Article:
The dickens in this case is an oath referring to old Nick, or the Devil. Little or perhaps nothing at all to do with anyone known by the name, Dickens, it was used to represent Satan in this instance (as in "what the deuce?" or similar). Here the meaning was aimed at the character Sir John Falstaff - Master Ford had stumbled into an elaborate plan by Mrs Page and Ford's wife to spoil Sir John's lecherous advances.

“My tongue will tell the anger of my heart, or else my heart concealing it will break.” (The Taming of the Shrew)

We love this quote. It's delivered by Katherine to Hortensio during an argument in which he is being particularly foul and she feels she has to speak her mind; she tells him she has to express her anger to him or she will die from keeping it in. Another part of her speech is “Your betters have endured me say my mind and if you cannot best you stop your ears.” This means better men than you have heard me speak my mind so if you can’t take it you had better not listen! Stirring stuff.

“Stars, hide your fires; Let not light see my black and deep desires.” (Macbeth)

This quote is by Macbeth to himself (the classic Shakespeare soliloquy) he is asking the stars to hide their light so that no one will be able to see the dark desires he has inside him. To put it in context, Malcolm is now the prince of Cumberland and Macbeth must decide whether to step over him to become king or just give up.

"I pray you, in your letters, when you shall these unlucky deeds relate, speak of me as I am; nothing extenuate, nor set down aught in malice. Then must you speak of one that lov'd not wisely but too well; Of one not easily jealous, but being wrought, perplex'd in the extreme..." (Othello)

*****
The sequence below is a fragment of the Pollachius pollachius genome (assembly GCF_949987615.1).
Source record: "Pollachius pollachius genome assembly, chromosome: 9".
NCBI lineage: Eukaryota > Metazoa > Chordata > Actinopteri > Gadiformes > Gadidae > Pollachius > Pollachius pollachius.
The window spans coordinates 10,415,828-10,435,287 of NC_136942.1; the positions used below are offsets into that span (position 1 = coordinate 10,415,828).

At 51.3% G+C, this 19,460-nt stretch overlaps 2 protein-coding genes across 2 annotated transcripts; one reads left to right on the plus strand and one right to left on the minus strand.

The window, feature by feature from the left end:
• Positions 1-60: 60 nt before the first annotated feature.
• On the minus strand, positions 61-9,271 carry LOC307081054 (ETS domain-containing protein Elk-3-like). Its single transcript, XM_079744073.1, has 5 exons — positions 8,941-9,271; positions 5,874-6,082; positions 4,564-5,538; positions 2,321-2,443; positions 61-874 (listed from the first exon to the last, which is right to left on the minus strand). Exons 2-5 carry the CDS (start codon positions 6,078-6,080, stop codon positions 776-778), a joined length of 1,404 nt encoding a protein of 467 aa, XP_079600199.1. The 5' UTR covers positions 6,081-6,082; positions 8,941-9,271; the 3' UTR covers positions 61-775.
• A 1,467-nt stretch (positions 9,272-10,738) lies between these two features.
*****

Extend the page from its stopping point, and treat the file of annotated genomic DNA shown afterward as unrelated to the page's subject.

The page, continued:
Poor miserable Othello, before committing suicide and having murdered his wife Desdemona in a pique of jealous rage, tries to justify his foolish act in Act 5, Scene 2 with an emotional admission of loving her 'not wisely but too well'. But she was blameless, and he never gave her a chance to prove that fact – so really, he was a bit of an over-indulged brute.

“He hath eaten me out of house and home, he hath put all my substance into that fat belly of his: but I will have some of it out again, or I will ride thee a-nights like the mare.” (Henry IV)

The lecherous Sir John Falstaff is back in Act 2, Scene 1 – this time facing the wrath of Hostess Quickly in her Boar's Head Tavern where he has clearly outstayed his welcome (and introduced “eaten me out of house and home” to day-to-day speech in the process). Bawdy and lecherous as ever, he retorts with a lewd interpretation of her threat: “I think I am as like to ride the mare if I have any vantage of ground to get up.”

“What's in a name? That which we call a rose by any other word would smell as sweet.” (Romeo and Juliet)

Juliet says this in her famous balcony speech while Romeo listens in secret. She is talking about the family rivalry between the Montagues and the Capulets and asks herself what difference does a name make; it would still smell as sweet if it were called something different. She goes on to ask Romeo (she still doesn’t know he is listening) to lose his name, as it doesn’t mean anything, and take her instead, as that way the family rivalry wouldn’t matter.

If you want to discover more about Shakespeare have a look at No Fear Shakespeare (http://nfs.sparknotes.com/) to see original text side by side with a modern explanation.

To study while sitting back with the popcorn and a movie, check out our pick of Shakespeare films.

If this has inspired you to learn more take a look at our A Level English Literature courses.